The Culture/culture division is not simply a reworking of the culture/anarchy binary.  For one thing, there is no culture without barbarism, as Walter Benjamin observed.  But also, a third definition of culture, popular or mass culture, disrupts any dualist tendencies in the distinction between an elite or “high” culture of critique and the “low” culture of collective identity.  Culture may be symptom of the contemporary separation of the economic from the socio-political, as Williams observed, but in its concern with intersection, culture may well overcome that division in the dialectical convergence of the aesthetic and the ethnographic with the economic, of the Humanities’ concern with expressive form and the Social Sciences’ analysis of organization and action.  Women’s Studies finds itself at a crossroads when faced with the question of culture.  Attending to the dialectic Culture/culture, I suggest, will make this carrefour a site for the productive convergence of paths rather than of their divergence.

 

 

Works Cited

 

Beauvoir, Simone de (1953). The Second Sex. Trans. H. M. Parshley. New York: Knopf.

Bono, Paola and Federica Giardini (2000). “Crisis and Adventure.” In Feminisms at a Millenium. Judith A. Howard and Carolyn Allen eds. Chicago: University of Chicago Press. 37-41.

Braithwaite, Ann, Susan Heald, Susanne Luhmann and Sharon Rosenberg (2004). Troubling Women’s Studies: Pasts, Presents and Possibilities. Toronto: Sumach.

Brown, Wendy (1997). “The Impossibility of Women’s Studies.” differences 9, 3: 79-101.

Davidson, Cathy N. and David Theo Goldberg (2005). “Engaging the Humanities.” Profession 2004.  New York: MLA.  42-62.

DuPlessis, Rachel Blau (1985) Writing Beyond the Ending: Narrative Strategies of Twentieth Century Women Writers.  Bloomington: Indiana University Press.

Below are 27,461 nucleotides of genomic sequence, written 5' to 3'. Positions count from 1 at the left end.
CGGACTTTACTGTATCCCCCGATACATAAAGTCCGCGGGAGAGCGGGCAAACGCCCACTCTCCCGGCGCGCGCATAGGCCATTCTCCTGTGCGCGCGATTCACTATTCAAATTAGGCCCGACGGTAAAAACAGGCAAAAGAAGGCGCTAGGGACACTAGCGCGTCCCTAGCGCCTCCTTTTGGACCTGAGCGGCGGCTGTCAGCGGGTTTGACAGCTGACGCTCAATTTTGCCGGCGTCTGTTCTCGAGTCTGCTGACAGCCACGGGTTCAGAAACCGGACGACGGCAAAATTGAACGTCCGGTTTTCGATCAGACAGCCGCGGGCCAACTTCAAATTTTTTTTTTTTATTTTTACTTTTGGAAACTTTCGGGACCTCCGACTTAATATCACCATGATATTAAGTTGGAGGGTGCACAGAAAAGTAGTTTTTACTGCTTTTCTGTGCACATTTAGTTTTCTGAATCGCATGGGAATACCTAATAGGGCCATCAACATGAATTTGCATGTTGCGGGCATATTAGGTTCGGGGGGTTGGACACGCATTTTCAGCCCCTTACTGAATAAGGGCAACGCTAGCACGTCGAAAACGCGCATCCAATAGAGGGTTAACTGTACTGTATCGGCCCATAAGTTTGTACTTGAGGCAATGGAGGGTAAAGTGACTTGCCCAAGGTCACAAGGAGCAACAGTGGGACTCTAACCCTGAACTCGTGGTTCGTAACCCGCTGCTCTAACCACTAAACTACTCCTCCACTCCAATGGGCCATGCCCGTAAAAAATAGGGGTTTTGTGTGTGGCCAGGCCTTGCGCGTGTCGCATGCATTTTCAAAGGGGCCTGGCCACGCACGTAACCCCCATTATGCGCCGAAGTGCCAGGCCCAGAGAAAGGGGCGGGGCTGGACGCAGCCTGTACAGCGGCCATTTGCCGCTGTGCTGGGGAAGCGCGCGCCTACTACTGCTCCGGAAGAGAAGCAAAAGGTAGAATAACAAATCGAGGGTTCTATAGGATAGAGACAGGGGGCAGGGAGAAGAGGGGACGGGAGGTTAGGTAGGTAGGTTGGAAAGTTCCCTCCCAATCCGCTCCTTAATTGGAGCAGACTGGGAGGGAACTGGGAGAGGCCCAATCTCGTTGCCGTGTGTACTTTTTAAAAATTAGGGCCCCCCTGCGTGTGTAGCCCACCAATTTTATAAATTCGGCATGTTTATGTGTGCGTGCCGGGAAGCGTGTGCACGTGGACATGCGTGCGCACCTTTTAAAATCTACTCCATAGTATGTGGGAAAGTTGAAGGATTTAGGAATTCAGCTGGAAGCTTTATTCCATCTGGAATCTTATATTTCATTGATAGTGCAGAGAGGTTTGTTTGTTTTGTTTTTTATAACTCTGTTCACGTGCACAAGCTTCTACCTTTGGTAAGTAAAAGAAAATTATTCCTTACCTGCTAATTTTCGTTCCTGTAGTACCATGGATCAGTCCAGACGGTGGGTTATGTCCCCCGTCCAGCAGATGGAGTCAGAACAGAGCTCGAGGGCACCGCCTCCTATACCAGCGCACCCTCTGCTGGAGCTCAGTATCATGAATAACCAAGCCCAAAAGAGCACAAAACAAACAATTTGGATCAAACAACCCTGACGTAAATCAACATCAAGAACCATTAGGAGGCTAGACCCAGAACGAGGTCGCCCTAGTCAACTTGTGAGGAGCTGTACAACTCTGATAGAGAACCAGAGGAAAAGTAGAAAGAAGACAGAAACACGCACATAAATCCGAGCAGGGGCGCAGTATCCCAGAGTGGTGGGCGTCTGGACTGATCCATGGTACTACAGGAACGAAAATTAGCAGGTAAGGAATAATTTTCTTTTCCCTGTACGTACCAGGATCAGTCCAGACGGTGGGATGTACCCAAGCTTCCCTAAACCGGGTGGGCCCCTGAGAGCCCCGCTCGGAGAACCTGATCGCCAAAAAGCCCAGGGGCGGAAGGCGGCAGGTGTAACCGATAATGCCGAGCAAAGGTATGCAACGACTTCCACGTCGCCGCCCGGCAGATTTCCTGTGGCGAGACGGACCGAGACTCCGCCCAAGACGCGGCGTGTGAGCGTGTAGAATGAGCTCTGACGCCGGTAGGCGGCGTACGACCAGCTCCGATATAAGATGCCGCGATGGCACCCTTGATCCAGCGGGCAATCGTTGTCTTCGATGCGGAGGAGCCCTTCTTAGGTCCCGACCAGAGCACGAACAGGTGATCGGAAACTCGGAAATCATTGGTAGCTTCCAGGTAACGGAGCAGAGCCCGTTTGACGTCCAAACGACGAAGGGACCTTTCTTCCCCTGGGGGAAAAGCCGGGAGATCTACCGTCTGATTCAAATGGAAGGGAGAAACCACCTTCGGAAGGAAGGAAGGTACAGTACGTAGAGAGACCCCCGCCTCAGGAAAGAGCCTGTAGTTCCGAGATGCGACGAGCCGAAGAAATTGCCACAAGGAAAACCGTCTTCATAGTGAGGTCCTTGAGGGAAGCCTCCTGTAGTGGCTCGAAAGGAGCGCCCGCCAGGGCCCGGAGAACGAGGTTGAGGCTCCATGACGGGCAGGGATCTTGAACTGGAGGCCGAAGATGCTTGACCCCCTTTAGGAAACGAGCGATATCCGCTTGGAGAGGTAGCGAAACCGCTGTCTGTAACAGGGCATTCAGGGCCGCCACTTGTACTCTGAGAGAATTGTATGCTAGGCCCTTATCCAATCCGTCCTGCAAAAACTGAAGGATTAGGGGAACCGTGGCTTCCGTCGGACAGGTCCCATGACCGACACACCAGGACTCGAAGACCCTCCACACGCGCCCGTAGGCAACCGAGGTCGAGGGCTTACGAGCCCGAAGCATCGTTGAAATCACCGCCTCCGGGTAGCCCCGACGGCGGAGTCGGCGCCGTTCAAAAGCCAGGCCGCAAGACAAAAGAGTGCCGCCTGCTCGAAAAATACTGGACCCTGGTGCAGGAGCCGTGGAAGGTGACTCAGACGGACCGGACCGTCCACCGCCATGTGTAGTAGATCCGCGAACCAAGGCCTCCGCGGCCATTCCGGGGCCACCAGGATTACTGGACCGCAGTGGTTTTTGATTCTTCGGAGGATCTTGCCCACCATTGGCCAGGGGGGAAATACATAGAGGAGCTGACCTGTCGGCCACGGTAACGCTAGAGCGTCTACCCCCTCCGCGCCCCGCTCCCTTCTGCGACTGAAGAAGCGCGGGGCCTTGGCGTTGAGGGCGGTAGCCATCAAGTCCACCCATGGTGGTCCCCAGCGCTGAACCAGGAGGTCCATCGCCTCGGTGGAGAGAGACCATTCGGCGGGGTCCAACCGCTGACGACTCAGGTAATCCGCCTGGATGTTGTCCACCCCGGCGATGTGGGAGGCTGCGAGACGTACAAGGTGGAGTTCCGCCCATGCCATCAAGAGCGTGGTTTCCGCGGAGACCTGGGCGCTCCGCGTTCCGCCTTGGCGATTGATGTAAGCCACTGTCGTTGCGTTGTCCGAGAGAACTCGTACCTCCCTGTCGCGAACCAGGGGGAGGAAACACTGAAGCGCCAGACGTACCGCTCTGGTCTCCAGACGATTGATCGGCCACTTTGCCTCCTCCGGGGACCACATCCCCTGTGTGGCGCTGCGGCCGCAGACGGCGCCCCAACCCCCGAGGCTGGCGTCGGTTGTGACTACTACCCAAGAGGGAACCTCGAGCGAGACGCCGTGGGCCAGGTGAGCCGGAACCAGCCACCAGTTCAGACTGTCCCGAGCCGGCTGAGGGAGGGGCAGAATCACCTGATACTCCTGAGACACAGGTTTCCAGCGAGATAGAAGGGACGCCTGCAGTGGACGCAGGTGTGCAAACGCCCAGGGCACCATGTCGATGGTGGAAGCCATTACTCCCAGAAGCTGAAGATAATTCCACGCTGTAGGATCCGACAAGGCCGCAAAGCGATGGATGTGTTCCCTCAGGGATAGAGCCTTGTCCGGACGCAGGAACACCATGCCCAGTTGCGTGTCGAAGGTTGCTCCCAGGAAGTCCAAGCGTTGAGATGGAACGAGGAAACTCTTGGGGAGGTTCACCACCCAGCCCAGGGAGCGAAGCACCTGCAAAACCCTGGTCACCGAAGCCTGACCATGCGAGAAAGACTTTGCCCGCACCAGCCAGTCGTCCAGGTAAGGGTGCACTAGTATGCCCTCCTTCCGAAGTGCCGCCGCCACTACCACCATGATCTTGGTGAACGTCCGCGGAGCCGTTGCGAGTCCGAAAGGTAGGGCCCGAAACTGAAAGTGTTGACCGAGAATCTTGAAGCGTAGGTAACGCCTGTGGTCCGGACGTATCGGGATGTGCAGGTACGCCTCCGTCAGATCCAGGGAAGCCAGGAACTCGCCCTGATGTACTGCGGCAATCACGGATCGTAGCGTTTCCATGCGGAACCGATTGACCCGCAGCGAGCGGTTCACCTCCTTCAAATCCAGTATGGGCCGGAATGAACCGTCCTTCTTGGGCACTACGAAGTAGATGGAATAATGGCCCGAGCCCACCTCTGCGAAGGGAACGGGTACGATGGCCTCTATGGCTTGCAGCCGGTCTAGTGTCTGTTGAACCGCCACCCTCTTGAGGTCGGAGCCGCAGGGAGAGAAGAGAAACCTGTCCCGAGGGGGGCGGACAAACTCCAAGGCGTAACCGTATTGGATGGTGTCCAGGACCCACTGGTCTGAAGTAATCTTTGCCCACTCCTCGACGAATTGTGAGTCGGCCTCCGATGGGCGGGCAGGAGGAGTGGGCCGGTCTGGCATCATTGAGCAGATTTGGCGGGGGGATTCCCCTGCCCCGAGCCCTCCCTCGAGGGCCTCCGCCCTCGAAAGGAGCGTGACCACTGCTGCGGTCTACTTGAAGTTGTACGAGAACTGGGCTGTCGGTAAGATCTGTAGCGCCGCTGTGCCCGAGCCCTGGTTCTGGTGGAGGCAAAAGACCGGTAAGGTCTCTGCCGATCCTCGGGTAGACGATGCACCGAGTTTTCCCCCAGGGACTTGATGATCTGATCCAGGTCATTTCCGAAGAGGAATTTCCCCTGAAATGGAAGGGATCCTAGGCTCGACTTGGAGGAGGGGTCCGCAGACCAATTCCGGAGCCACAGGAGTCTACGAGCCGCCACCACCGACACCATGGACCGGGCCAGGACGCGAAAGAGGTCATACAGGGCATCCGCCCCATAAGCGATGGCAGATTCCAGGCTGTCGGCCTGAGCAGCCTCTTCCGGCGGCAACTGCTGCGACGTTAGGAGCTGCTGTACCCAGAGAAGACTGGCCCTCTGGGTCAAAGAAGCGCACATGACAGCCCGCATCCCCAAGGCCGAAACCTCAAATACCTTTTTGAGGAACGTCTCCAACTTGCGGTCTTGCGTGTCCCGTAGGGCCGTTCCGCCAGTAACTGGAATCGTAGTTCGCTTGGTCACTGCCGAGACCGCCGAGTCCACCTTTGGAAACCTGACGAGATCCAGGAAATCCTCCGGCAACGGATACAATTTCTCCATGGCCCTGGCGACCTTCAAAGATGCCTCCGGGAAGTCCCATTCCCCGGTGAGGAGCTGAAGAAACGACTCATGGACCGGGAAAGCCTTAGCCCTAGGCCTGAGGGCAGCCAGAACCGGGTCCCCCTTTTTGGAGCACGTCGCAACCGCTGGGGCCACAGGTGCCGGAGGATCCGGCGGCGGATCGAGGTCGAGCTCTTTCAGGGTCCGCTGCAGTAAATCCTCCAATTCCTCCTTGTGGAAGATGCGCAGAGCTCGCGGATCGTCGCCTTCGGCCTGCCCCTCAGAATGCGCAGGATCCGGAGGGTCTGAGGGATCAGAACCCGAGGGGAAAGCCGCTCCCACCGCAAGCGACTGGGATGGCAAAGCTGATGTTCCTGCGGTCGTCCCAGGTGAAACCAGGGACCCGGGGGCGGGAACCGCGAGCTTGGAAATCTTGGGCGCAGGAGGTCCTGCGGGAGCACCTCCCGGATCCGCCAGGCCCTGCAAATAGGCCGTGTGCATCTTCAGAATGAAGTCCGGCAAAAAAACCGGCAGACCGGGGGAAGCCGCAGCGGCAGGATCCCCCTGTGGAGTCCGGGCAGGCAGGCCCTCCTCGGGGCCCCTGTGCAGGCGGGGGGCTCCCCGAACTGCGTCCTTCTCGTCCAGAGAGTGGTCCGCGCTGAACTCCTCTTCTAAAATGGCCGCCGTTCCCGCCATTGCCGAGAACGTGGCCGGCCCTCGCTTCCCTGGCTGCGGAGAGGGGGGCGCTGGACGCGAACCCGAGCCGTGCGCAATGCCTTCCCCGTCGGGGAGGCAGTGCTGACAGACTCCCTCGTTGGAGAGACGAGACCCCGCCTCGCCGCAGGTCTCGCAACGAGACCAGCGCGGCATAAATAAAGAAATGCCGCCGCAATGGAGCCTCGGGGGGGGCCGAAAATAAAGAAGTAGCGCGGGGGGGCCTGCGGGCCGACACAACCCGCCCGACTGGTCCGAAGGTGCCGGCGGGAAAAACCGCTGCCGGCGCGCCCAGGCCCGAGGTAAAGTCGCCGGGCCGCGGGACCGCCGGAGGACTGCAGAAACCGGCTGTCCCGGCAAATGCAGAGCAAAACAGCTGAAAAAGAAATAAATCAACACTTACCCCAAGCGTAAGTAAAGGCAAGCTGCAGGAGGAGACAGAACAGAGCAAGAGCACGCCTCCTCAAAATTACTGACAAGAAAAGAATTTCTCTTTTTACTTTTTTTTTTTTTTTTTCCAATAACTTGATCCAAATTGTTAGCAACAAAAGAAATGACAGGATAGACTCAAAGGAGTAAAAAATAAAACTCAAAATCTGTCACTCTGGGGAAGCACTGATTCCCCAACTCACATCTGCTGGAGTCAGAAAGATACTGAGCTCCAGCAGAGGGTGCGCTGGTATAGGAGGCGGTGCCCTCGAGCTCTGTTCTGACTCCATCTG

DuPlessis, Rachel Blau and Ann Snitow eds. (1998). The Feminist Memoir Project: Voices from Women’s Liberation.  New York: Three Rivers Press.

Eichler, Margrit (1992). “Not Always an Easy Alliance: The Relationship between Women’s Studies and the Women’s Movement in Canada.” In Challenging Times: The Women’s Movement in Canada and the United States. Constance Backhouse and David H. Flaherty eds.  Montreal and Kingston: McGill-Queen’s University Press. 120-135.

Eichler, Margrit and Meg Luxton (2003, 2006). “Feminist Challenges to Knowledge.” University of Toronto, November 14 2003, forthcoming Atlantis (autumn 2006).

Howe, Florence ed. (2000) The Politics of Women’s Studies: Testimony from 30 Founding Mothers. New York: The Feminist Press.

Messer-Davidow, Ellen (2002). Disciplining Feminism: From Social Activism to Academic Discourse.  Durham: Duke University Press.

Rebick, Judy (2005).  Ten Thousand Roses: The Making of a Feminist Revolution. Toronto: Penguin.

Social Justice Group, eds. (2000). Is Academic Feminism Dead? Theory in Practice. Minnesota: Centre for Advanced Feminist Studies. New York: New York University Press.

Wiegman, Robyn (2001). “Women’s Studies: Interdisciplinary Imperatives, Again.” Feminist Studies 27, 2: 514 -518.

Williams, Raymond (1976). Keywords: A Vocabulary of Culture and Society. London: Fontana.

Woolf, Virginia (1963 [1928]).  A Room of One’s Own.  Harmondsworth: Penguin.